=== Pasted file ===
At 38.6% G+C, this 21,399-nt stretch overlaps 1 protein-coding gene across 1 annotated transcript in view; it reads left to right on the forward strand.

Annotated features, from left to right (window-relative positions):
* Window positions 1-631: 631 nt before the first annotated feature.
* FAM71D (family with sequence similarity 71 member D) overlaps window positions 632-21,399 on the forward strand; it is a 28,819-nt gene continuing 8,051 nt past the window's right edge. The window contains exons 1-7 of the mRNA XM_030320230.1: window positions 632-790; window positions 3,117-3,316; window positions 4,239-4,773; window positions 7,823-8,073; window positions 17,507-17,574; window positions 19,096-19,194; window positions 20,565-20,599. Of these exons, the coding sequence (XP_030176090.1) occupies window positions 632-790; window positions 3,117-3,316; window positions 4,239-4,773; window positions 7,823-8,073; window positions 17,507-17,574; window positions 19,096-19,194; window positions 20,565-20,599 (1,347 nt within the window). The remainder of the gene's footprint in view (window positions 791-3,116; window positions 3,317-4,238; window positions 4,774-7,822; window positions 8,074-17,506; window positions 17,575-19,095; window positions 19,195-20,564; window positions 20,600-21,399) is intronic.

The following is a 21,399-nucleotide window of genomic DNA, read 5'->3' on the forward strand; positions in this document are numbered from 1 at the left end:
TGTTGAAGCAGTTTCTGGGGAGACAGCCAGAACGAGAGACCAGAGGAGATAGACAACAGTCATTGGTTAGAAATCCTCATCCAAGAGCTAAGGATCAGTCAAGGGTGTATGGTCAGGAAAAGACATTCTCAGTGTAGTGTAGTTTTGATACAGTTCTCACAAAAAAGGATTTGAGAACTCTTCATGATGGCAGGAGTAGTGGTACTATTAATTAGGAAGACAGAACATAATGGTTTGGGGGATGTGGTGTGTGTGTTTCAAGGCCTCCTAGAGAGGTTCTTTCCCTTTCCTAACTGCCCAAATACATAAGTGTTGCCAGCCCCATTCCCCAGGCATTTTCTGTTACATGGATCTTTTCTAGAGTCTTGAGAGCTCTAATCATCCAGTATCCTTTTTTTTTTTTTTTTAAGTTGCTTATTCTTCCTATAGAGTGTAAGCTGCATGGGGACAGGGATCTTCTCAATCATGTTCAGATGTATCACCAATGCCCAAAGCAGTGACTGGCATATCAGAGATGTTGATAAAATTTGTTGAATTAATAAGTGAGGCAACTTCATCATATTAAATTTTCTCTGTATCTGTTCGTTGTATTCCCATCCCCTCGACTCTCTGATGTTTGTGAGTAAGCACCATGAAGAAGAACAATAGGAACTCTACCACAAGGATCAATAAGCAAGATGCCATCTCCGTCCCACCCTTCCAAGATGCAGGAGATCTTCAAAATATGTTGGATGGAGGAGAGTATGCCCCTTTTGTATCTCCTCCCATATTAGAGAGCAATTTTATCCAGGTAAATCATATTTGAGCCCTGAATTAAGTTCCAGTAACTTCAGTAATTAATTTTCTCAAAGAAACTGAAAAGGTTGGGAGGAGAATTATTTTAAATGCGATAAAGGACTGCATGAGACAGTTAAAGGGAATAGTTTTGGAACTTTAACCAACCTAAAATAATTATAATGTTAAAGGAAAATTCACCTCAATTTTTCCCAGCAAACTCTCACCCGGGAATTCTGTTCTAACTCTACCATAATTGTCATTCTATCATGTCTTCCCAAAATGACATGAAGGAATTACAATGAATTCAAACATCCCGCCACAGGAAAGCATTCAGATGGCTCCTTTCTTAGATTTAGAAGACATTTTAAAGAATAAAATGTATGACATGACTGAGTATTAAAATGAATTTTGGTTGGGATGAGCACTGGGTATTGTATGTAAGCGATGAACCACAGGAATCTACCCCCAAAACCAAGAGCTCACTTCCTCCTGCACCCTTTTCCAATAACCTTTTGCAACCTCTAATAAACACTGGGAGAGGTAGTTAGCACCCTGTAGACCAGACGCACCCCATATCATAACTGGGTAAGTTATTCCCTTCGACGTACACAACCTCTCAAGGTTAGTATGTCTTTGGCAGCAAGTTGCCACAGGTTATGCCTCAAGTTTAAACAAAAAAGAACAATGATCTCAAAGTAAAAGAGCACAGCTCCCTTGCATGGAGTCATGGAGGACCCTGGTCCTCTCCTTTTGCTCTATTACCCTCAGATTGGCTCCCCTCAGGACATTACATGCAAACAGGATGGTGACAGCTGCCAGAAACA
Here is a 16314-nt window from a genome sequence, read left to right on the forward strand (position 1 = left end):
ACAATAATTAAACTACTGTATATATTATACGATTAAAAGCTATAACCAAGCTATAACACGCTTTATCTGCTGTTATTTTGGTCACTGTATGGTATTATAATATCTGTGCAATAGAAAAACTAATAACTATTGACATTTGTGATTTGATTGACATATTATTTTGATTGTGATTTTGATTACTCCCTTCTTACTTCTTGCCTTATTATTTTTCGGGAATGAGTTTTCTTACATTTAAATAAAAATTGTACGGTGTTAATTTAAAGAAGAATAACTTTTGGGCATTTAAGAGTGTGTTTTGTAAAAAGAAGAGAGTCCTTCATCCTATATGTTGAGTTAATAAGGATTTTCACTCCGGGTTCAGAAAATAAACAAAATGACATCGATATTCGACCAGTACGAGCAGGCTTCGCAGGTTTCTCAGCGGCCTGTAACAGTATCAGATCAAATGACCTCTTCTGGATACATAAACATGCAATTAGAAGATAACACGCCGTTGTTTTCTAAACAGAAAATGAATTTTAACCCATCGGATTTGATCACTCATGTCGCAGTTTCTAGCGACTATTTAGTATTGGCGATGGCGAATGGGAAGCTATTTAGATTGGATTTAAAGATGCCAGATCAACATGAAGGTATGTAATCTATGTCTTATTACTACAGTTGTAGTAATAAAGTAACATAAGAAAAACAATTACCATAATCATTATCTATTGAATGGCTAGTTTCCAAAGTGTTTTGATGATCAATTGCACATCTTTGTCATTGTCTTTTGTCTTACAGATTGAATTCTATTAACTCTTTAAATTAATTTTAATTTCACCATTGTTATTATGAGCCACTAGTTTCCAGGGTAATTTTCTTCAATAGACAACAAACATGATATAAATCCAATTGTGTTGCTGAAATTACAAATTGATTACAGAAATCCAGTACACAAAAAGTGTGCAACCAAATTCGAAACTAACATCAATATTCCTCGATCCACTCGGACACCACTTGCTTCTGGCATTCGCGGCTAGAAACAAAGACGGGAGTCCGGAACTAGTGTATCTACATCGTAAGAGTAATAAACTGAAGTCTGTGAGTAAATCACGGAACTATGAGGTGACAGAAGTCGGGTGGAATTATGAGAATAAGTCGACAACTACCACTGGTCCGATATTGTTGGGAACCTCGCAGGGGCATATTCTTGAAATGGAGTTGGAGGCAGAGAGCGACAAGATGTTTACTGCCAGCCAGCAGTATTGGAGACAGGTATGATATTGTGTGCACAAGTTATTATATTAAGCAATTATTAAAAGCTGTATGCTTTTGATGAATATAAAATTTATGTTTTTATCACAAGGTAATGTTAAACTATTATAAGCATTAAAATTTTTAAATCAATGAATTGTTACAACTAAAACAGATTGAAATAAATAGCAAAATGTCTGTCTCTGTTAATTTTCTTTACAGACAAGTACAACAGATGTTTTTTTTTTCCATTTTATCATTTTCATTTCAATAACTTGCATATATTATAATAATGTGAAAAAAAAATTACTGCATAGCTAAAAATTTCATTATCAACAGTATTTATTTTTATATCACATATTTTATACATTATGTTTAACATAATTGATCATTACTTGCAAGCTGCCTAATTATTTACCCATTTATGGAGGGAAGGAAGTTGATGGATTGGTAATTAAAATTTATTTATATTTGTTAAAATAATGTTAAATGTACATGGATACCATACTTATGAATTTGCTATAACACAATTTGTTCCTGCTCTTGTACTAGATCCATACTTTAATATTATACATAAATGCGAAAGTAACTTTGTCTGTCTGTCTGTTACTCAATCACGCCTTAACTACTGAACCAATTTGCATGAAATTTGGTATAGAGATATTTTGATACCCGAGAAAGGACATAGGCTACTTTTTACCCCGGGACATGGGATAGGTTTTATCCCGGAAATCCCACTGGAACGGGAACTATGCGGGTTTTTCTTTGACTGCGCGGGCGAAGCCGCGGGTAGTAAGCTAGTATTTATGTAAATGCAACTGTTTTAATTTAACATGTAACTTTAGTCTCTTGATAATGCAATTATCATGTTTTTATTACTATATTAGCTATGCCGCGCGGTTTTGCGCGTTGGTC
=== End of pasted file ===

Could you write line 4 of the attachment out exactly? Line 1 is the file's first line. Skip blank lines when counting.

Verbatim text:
* FAM71D (family with sequence similarity 71 member D) overlaps window positions 632-21,399 on the forward strand; it is a 28,819-nt gene continuing 8,051 nt past the window's right edge. The window contains exons 1-7 of the mRNA XM_030320230.1: window positions 632-790; window positions 3,117-3,316; window positions 4,239-4,773; window positions 7,823-8,073; window positions 17,507-17,574; window positions 19,096-19,194; window positions 20,565-20,599. Of these exons, the coding sequence (XP_030176090.1) occupies window positions 632-790; window positions 3,117-3,316; window positions 4,239-4,773; window positions 7,823-8,073; window positions 17,507-17,574; window positions 19,096-19,194; window positions 20,565-20,599 (1,347 nt within the window). The remainder of the gene's footprint in view (window positions 791-3,116; window positions 3,317-4,238; window positions 4,774-7,822; window positions 8,074-17,506; window positions 17,575-19,095; window positions 19,195-20,564; window positions 20,600-21,399) is intronic.